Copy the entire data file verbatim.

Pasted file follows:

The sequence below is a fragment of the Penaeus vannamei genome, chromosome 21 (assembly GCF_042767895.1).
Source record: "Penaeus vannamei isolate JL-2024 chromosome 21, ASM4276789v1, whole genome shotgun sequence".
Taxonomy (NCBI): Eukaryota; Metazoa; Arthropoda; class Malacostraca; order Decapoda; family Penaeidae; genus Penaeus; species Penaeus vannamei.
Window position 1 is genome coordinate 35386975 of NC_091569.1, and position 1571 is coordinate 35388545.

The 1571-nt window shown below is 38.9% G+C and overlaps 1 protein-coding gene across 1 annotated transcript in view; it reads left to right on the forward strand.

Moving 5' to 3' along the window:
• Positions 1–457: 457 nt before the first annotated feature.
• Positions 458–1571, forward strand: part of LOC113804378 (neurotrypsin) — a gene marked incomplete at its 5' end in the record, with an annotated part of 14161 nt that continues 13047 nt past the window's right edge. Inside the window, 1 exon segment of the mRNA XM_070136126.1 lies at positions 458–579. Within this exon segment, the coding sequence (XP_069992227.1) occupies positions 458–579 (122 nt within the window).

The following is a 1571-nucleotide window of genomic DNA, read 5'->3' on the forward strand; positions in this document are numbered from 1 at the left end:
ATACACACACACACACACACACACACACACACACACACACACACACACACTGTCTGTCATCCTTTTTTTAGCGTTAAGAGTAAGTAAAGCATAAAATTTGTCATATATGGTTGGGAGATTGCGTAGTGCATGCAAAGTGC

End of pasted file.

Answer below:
The sequence below is a fragment of the Penaeus vannamei genome, chromosome 21 (assembly GCF_042767895.1).
Source record: "Penaeus vannamei isolate JL-2024 chromosome 21, ASM4276789v1, whole genome shotgun sequence".
Taxonomy (NCBI): Eukaryota; Metazoa; Arthropoda; class Malacostraca; order Decapoda; family Penaeidae; genus Penaeus; species Penaeus vannamei.
Window position 1 is genome coordinate 35386975 of NC_091569.1, and position 1571 is coordinate 35388545.

The 1571-nt window shown below is 38.9% G+C and overlaps 1 protein-coding gene across 1 annotated transcript in view; it reads left to right on the forward strand.

Moving 5' to 3' along the window:
• Positions 1–457: 457 nt before the first annotated feature.
• Positions 458–1571, forward strand: part of LOC113804378 (neurotrypsin) — a gene marked incomplete at its 5' end in the record, with an annotated part of 14161 nt that continues 13047 nt past the window's right edge. Inside the window, 1 exon segment of the mRNA XM_070136126.1 lies at positions 458–579. Within this exon segment, the coding sequence (XP_069992227.1) occupies positions 458–579 (122 nt within the window).

The following is a 1571-nucleotide window of genomic DNA, read 5'->3' on the forward strand; positions in this document are numbered from 1 at the left end:
ATACACACACACACACACACACACACACACACACACACACACACACACACTGTCTGTCATCCTTTTTTTAGCGTTAAGAGTAAGTAAAGCATAAAATTTGTCATATATGGTTGGGAGATTGCGTAGTGCATGCAAAGTGC